The goal, Craved shared, “is not just standing up for women everywhere and their rights to have safe spaces like bathrooms, it’s their entitlement to a womanhood experience which… is not just gained one day because you say it so.” Instead, she said women have “18-plus years of cumulative experience of what it’s like to purchase a bra, and go through menstruation, and grow up being a young woman, and this individual will never have that experience and we’re not required legally to indulge that.”
The Importance of Standing Up
All of the women admitted that they did not seek out this fight, but they have come to realize that standing up is the only option. Jaylyn shared that when Langford was admitted, “it felt like our values and our concerns were not valued.” That’s what led her to speak out. “I’m here today because I want to stand up for women’s spaces and this is the women’s right fight for our generation,” she explained. “Sororities go so beyond your college experience… and I’m here today to advocate for the future generation of girls behind me as well.”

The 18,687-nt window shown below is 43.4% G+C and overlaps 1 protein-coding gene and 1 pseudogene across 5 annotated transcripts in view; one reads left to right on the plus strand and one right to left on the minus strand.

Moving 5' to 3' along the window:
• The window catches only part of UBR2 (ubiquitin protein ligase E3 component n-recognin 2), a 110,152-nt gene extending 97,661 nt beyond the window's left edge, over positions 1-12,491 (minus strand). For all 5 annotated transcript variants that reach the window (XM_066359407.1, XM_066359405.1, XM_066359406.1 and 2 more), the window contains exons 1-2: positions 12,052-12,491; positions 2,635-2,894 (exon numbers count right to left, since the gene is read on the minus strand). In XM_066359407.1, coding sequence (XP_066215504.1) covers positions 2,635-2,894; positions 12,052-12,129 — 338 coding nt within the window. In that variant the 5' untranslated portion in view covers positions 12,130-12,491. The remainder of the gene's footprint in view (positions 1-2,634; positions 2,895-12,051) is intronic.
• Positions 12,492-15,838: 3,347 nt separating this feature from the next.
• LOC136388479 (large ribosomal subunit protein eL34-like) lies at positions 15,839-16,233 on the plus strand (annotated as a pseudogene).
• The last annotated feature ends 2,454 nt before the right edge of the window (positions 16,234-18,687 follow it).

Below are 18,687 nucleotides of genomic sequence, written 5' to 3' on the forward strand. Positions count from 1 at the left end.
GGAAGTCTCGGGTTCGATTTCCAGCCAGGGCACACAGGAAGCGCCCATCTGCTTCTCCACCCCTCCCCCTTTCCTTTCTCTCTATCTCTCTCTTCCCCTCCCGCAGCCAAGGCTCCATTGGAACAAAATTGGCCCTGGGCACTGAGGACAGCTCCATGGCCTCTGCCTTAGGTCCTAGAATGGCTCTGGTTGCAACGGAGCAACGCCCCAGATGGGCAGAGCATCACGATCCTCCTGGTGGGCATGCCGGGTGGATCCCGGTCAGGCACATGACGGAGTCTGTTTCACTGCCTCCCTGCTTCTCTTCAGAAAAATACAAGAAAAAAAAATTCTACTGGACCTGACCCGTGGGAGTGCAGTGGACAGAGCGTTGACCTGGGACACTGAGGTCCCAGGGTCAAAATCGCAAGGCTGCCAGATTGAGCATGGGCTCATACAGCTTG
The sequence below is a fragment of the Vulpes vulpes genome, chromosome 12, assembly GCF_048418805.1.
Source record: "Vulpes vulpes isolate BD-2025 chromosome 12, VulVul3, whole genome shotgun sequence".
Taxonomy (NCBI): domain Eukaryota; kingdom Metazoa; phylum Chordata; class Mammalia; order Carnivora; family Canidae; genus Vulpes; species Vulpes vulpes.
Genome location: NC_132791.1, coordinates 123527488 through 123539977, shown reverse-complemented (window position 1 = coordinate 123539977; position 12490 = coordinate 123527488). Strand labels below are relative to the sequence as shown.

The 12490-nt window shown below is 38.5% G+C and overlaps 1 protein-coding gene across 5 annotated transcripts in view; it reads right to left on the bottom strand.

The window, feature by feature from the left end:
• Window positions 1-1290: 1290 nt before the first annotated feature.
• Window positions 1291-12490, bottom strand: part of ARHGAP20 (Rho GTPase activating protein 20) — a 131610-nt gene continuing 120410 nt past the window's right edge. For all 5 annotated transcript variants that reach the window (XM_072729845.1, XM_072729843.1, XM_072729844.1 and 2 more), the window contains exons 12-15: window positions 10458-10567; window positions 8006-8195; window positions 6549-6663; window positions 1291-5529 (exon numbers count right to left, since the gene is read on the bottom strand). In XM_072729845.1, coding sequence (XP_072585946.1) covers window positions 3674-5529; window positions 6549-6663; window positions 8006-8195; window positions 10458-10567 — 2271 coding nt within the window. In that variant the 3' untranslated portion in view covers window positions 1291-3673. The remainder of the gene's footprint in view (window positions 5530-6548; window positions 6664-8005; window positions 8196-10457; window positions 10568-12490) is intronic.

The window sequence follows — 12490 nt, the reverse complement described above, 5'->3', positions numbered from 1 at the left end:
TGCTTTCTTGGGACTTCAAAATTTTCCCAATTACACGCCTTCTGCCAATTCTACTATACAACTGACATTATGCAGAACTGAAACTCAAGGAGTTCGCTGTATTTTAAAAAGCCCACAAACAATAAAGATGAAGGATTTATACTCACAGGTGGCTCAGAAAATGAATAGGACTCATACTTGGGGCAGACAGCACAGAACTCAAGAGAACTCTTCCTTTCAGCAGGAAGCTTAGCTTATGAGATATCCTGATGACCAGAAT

Megyn agreed that this is today’s women’s rights issue, and she praised Jaylyn and her sorority sisters for their courage. “I know it’s hard, but let me encourage you in what you’re doing here,” she said. “Taking great risks is a great thing – male or female – and it leads, whether it works out or it doesn’t, to resilience and greater strength.”
While she is happy to fight alongside them, she said it’s much more powerful to hear the first-hand accounts of these women, and former collegiate swimmer Riley Gaines, and the like. “I’ll help, but it’s much more persuasive coming from people who have been actually subjected to the negative consequences of this woke ideology being thrust down your throats in the name of tolerance – tolerance for everyone except you,” she concluded. “Tolerance for the biological men, but… not the biological women. It’s absurd.”
You can check out the full interview with the KKG sisters by tuning in to episode 550 on YouTube, Apple Podcasts, or wherever you like to listen. And don’t forget that you can catch The Megyn Kelly Show live on SiriusXM’s Triumph (channel 111) weekdays from 12pm to 2pm ET.